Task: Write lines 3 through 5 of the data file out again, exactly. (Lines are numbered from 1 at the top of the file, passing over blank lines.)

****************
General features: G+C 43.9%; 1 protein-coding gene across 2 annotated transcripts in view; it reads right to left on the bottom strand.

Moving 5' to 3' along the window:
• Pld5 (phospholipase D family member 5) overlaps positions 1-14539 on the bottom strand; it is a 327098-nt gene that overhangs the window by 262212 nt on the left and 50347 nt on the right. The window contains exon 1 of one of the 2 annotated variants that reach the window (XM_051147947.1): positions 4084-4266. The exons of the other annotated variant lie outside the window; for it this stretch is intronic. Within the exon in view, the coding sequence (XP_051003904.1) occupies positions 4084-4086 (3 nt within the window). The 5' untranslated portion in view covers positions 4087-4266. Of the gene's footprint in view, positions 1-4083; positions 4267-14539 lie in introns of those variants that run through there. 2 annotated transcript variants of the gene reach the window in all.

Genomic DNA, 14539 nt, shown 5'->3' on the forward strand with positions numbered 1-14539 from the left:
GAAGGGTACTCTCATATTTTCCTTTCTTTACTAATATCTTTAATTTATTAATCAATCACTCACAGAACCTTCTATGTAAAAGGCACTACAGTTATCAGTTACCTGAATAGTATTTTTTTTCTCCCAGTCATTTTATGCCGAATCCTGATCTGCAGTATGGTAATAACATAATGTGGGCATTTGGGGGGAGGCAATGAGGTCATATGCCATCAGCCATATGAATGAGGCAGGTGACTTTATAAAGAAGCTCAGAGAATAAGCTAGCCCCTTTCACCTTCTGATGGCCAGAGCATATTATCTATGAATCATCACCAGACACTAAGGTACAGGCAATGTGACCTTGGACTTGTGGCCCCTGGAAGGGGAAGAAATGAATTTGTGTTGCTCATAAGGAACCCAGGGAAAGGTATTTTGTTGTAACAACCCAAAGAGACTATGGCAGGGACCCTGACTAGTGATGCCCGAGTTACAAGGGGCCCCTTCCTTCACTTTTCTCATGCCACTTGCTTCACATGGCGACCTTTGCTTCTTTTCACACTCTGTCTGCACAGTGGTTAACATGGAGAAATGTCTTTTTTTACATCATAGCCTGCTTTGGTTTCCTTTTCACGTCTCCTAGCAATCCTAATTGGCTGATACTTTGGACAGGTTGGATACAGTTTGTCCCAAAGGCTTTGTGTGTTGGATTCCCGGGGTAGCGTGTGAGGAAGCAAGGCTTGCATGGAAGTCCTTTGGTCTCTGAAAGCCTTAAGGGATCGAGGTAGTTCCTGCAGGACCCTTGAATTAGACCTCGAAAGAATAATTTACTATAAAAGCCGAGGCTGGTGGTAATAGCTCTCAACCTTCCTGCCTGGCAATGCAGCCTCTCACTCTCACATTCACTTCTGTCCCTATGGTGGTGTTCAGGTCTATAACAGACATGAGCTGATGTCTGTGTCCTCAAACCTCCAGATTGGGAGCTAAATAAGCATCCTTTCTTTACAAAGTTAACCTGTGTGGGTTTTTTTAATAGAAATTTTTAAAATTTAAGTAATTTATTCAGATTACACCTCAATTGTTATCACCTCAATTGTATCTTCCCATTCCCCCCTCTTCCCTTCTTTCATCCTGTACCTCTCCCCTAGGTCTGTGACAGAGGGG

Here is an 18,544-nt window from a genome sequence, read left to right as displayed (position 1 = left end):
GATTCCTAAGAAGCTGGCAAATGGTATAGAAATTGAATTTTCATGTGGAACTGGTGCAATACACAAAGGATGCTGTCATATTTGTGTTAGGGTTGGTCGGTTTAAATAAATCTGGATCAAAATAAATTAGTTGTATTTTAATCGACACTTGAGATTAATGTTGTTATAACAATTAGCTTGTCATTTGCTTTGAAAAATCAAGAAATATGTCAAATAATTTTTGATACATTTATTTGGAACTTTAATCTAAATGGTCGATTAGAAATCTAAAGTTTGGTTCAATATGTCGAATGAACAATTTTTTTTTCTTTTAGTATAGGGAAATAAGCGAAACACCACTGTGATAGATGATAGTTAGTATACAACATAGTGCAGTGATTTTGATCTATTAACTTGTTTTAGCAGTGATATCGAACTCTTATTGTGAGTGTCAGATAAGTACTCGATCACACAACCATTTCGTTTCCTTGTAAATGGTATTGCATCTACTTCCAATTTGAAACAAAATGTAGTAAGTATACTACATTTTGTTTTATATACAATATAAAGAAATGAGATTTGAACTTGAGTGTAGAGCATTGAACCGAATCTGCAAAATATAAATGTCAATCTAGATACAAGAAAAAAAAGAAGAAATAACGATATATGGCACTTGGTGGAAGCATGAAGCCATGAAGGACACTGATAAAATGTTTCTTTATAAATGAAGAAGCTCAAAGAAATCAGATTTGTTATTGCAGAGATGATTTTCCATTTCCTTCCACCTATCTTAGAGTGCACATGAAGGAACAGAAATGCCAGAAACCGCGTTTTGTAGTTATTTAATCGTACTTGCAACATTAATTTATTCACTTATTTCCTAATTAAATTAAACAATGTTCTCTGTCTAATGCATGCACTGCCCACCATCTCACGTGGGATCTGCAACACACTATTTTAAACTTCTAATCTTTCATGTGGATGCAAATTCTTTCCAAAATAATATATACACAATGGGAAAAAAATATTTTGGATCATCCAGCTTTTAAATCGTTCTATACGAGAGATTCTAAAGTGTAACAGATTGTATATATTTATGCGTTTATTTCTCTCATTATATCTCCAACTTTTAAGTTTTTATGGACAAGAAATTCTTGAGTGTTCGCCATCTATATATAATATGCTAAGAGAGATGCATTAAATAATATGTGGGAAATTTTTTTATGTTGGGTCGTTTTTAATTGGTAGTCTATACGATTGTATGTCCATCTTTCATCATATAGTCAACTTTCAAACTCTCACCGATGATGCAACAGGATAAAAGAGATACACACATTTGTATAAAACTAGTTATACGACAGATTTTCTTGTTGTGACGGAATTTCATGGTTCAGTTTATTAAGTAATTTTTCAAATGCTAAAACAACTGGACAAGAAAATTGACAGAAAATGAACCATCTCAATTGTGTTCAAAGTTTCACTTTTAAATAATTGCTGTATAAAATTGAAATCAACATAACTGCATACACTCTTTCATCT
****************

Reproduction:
• Pld5 (phospholipase D family member 5) overlaps positions 1-14539 on the bottom strand; it is a 327098-nt gene that overhangs the window by 262212 nt on the left and 50347 nt on the right. The window contains exon 1 of one of the 2 annotated variants that reach the window (XM_051147947.1): positions 4084-4266. The exons of the other annotated variant lie outside the window; for it this stretch is intronic. Within the exon in view, the coding sequence (XP_051003904.1) occupies positions 4084-4086 (3 nt within the window). The 5' untranslated portion in view covers positions 4087-4266. Of the gene's footprint in view, positions 1-4083; positions 4267-14539 lie in introns of those variants that run through there. 2 annotated transcript variants of the gene reach the window in all.

Genomic DNA, 14539 nt, shown 5'->3' on the forward strand with positions numbered 1-14539 from the left:
GAAGGGTACTCTCATATTTTCCTTTCTTTACTAATATCTTTAATTTATTAATCAATCACTCACAGAACCTTCTATGTAAAAGGCACTACAGTTATCAGTTACCTGAATAGTATTTTTTTTCTCCCAGTCATTTTATGCCGAATCCTGATCTGCAGTATGGTAATAACATAATGTGGGCATTTGGGGGGAGGCAATGAGGTCATATGCCATCAGCCATATGAATGAGGCAGGTGACTTTATAAAGAAGCTCAGAGAATAAGCTAGCCCCTTTCACCTTCTGATGGCCAGAGCATATTATCTATGAATCATCACCAGACACTAAGGTACAGGCAATGTGACCTTGGACTTGTGGCCCCTGGAAGGGGAAGAAATGAATTTGTGTTGCTCATAAGGAACCCAGGGAAAGGTATTTTGTTGTAACAACCCAAAGAGACTATGGCAGGGACCCTGACTAGTGATGCCCGAGTTACAAGGGGCCCCTTCCTTCACTTTTCTCATGCCACTTGCTTCACATGGCGACCTTTGCTTCTTTTCACACTCTGTCTGCACAGTGGTTAACATGGAGAAATGTCTTTTTTTACATCATAGCCTGCTTTGGTTTCCTTTTCACGTCTCCTAGCAATCCTAATTGGCTGATACTTTGGACAGGTTGGATACAGTTTGTCCCAAAGGCTTTGTGTGTTGGATTCCCGGGGTAGCGTGTGAGGAAGCAAGGCTTGCATGGAAGTCCTTTGGTCTCTGAAAGCCTTAAGGGATCGAGGTAGTTCCTGCAGGACCCTTGAATTAGACCTCGAAAGAATAATTTACTATAAAAGCCGAGGCTGGTGGTAATAGCTCTCAACCTTCCTGCCTGGCAATGCAGCCTCTCACTCTCACATTCACTTCTGTCCCTATGGTGGTGTTCAGGTCTATAACAGACATGAGCTGATGTCTGTGTCCTCAAACCTCCAGATTGGGAGCTAAATAAGCATCCTTTCTTTACAAAGTTAACCTGTGTGGGTTTTTTTAATAGAAATTTTTAAAATTTAAGTAATTTATTCAGATTACACCTCAATTGTTATCACCTCAATTGTATCTTCCCATTCCCCCCTCTTCCCTTCTTTCATCCTGTACCTCTCCCCTAGGTCTGTGACAGAGGGG